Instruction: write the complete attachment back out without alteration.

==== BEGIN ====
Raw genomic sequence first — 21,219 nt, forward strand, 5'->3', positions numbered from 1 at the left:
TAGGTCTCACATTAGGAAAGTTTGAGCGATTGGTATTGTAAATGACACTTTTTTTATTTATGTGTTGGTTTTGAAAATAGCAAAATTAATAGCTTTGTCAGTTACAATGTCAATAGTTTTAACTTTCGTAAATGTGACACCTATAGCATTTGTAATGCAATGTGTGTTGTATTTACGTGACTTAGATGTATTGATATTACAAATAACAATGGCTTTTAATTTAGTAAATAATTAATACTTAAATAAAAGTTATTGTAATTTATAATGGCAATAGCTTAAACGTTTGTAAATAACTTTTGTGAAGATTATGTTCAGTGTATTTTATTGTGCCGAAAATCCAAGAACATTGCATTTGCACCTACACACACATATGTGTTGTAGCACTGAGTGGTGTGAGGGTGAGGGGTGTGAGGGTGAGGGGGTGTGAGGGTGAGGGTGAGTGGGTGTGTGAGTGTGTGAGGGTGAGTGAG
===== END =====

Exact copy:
Raw genomic sequence first — 21,219 nt, forward strand, 5'->3', positions numbered from 1 at the left:
TAGGTCTCACATTAGGAAAGTTTGAGCGATTGGTATTGTAAATGACACTTTTTTTATTTATGTGTTGGTTTTGAAAATAGCAAAATTAATAGCTTTGTCAGTTACAATGTCAATAGTTTTAACTTTCGTAAATGTGACACCTATAGCATTTGTAATGCAATGTGTGTTGTATTTACGTGACTTAGATGTATTGATATTACAAATAACAATGGCTTTTAATTTAGTAAATAATTAATACTTAAATAAAAGTTATTGTAATTTATAATGGCAATAGCTTAAACGTTTGTAAATAACTTTTGTGAAGATTATGTTCAGTGTATTTTATTGTGCCGAAAATCCAAGAACATTGCATTTGCACCTACACACACATATGTGTTGTAGCACTGAGTGGTGTGAGGGTGAGGGGTGTGAGGGTGAGGGGGTGTGAGGGTGAGGGTGAGTGGGTGTGTGAGTGTGTGAGGGTGAGTGAG